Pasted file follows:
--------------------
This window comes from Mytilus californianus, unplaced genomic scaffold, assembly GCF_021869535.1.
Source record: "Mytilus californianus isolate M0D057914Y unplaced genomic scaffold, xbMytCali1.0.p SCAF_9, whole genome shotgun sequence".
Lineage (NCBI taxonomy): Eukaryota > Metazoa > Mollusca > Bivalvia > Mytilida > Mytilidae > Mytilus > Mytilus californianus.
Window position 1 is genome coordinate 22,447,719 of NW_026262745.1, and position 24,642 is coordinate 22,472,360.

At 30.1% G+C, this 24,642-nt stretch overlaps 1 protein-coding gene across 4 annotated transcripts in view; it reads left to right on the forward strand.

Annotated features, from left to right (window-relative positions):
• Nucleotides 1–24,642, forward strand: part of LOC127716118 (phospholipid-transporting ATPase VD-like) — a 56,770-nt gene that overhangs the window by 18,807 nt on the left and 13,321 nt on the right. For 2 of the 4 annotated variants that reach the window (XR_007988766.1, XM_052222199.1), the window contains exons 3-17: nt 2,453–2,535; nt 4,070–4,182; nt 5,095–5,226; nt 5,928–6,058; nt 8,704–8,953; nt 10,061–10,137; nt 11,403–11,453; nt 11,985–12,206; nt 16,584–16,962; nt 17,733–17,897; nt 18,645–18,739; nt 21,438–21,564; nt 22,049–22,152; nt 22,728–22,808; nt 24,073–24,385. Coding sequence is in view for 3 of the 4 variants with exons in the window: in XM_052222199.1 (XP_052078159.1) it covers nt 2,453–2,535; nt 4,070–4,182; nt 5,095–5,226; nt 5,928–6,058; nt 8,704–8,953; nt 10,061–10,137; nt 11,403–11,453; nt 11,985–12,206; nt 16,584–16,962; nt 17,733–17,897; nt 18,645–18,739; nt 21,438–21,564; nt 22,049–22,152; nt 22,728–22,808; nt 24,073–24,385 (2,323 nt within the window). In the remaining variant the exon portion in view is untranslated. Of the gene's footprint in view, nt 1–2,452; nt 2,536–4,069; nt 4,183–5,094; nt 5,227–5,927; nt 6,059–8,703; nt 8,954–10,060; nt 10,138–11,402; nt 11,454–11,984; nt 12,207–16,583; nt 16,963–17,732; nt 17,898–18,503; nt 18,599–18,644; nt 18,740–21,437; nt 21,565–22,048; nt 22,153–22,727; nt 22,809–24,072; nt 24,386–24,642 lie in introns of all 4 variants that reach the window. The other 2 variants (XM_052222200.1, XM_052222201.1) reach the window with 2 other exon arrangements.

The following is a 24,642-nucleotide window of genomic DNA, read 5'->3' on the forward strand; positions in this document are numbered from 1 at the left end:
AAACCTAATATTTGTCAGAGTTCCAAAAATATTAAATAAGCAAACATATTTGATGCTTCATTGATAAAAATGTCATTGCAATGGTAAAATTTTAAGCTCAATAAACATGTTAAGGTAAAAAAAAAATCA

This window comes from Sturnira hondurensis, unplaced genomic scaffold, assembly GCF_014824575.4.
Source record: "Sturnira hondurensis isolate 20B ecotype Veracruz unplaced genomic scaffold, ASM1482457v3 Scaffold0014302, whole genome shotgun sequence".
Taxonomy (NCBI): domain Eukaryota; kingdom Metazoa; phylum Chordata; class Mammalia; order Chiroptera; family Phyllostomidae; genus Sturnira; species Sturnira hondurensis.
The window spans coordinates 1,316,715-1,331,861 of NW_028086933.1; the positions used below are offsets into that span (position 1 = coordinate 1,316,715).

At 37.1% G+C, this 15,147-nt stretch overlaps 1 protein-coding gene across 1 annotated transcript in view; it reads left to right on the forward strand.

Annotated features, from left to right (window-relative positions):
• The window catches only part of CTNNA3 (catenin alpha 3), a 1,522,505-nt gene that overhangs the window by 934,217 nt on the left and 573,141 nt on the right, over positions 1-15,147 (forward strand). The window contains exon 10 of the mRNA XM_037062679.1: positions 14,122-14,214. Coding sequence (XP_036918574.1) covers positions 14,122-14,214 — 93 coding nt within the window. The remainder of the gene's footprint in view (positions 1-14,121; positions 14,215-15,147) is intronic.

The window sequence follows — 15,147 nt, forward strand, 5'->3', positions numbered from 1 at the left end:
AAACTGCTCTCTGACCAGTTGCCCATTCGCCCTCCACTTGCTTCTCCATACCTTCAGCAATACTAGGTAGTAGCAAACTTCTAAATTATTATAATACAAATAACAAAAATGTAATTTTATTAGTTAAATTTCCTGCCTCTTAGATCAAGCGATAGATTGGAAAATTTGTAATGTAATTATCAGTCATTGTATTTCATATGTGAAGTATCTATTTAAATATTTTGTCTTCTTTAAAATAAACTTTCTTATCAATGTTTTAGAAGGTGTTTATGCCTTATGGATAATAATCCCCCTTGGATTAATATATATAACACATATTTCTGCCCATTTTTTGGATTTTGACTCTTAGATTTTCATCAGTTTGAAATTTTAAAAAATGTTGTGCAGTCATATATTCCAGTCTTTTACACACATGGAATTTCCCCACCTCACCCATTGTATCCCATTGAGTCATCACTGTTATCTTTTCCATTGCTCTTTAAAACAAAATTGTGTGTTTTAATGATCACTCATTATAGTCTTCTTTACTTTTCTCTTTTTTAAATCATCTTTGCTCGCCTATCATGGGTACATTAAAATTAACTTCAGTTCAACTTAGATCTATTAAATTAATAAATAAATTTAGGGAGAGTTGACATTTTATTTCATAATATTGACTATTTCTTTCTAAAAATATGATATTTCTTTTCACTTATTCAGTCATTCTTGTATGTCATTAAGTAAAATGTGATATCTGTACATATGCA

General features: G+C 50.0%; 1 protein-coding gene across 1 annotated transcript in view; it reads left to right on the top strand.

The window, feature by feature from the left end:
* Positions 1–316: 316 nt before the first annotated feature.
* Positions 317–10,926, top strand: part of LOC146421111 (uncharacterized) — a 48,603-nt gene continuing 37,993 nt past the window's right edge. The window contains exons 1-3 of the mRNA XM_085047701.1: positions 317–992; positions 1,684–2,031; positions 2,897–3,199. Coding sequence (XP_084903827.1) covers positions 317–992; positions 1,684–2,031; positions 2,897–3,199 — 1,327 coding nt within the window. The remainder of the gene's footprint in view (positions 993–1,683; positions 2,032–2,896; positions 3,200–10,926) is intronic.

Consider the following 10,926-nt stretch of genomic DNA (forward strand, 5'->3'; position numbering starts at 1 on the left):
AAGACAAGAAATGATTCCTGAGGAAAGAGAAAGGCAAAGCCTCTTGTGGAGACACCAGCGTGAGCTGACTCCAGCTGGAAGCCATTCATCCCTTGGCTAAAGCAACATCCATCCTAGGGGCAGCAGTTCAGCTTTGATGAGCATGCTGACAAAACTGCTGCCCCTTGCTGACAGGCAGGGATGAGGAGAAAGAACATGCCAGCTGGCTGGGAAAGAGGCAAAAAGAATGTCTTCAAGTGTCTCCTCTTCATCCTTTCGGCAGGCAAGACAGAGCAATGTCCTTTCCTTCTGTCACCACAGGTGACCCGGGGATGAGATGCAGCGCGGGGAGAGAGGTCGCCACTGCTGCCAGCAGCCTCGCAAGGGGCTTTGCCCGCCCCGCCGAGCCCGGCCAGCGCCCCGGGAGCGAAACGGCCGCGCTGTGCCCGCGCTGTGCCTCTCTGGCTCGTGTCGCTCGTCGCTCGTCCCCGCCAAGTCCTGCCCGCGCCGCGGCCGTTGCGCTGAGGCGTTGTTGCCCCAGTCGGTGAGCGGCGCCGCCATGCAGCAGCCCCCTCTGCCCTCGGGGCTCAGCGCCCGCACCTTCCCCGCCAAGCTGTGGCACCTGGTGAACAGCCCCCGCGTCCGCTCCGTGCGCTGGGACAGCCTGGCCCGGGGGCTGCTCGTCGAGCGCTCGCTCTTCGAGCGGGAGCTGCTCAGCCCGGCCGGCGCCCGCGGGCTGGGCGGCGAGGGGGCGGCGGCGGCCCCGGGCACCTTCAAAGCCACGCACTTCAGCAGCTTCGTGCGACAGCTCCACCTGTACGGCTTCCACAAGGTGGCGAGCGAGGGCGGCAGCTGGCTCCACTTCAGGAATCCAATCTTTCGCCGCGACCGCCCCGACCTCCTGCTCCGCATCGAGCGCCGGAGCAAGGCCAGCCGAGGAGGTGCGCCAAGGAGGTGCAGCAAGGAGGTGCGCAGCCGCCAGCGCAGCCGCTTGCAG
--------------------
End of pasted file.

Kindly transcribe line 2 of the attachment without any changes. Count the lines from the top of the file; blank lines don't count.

Source record: "Mytilus californianus isolate M0D057914Y unplaced genomic scaffold, xbMytCali1.0.p SCAF_9, whole genome shotgun sequence".